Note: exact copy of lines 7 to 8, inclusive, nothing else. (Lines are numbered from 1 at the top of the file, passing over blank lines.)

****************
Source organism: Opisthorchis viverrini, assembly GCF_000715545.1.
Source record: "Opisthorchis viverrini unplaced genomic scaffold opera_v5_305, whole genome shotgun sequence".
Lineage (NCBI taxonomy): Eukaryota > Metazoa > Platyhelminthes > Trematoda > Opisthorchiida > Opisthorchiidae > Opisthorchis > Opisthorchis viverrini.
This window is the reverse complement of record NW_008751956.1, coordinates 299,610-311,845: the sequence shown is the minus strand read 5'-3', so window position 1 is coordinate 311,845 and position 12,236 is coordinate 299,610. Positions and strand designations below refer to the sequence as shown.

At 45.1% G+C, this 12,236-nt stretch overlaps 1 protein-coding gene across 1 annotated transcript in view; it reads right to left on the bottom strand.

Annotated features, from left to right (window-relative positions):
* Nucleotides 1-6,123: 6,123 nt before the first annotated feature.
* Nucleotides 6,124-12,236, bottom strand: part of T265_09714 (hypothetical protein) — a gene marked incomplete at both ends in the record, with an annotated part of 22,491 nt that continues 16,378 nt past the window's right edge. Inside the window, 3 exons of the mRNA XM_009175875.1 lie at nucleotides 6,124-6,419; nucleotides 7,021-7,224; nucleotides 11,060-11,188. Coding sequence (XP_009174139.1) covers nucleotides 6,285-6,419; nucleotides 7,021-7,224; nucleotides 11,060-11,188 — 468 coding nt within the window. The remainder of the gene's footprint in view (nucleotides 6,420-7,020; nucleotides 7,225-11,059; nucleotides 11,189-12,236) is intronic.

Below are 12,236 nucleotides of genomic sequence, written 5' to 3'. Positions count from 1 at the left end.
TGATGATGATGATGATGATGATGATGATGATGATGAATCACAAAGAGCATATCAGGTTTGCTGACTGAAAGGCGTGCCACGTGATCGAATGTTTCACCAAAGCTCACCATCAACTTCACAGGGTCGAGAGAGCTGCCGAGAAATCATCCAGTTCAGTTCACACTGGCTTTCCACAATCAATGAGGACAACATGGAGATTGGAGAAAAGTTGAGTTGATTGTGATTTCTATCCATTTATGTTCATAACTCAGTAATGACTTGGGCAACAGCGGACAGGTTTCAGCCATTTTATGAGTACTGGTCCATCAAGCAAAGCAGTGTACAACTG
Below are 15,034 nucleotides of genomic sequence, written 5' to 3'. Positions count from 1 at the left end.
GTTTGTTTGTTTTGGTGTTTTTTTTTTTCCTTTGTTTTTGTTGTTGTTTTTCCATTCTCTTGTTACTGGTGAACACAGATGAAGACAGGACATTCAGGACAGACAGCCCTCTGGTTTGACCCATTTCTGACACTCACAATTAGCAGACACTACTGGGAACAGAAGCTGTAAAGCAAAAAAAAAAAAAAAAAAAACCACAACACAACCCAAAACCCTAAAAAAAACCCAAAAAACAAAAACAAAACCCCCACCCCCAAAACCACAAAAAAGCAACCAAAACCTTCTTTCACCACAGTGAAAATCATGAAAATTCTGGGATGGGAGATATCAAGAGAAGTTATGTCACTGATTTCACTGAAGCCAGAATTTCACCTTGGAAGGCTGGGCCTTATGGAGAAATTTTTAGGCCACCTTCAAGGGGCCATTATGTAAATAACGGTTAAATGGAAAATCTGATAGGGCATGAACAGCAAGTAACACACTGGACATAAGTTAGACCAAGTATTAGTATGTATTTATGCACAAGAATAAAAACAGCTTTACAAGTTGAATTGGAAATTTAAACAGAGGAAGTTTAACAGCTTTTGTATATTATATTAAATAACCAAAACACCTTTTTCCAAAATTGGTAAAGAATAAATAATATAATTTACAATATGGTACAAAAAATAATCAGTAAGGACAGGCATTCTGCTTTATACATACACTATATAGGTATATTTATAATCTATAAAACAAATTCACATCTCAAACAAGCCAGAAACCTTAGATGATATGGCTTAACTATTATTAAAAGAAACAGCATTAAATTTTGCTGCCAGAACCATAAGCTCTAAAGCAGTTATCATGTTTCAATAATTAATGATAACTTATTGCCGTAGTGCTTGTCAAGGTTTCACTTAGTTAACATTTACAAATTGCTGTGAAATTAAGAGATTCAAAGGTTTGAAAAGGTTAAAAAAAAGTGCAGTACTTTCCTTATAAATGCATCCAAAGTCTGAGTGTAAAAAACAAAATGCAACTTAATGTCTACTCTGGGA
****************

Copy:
* Nucleotides 1-6,123: 6,123 nt before the first annotated feature.
* Nucleotides 6,124-12,236, bottom strand: part of T265_09714 (hypothetical protein) — a gene marked incomplete at both ends in the record, with an annotated part of 22,491 nt that continues 16,378 nt past the window's right edge. Inside the window, 3 exons of the mRNA XM_009175875.1 lie at nucleotides 6,124-6,419; nucleotides 7,021-7,224; nucleotides 11,060-11,188. Coding sequence (XP_009174139.1) covers nucleotides 6,285-6,419; nucleotides 7,021-7,224; nucleotides 11,060-11,188 — 468 coding nt within the window. The remainder of the gene's footprint in view (nucleotides 6,420-7,020; nucleotides 7,225-11,059; nucleotides 11,189-12,236) is intronic.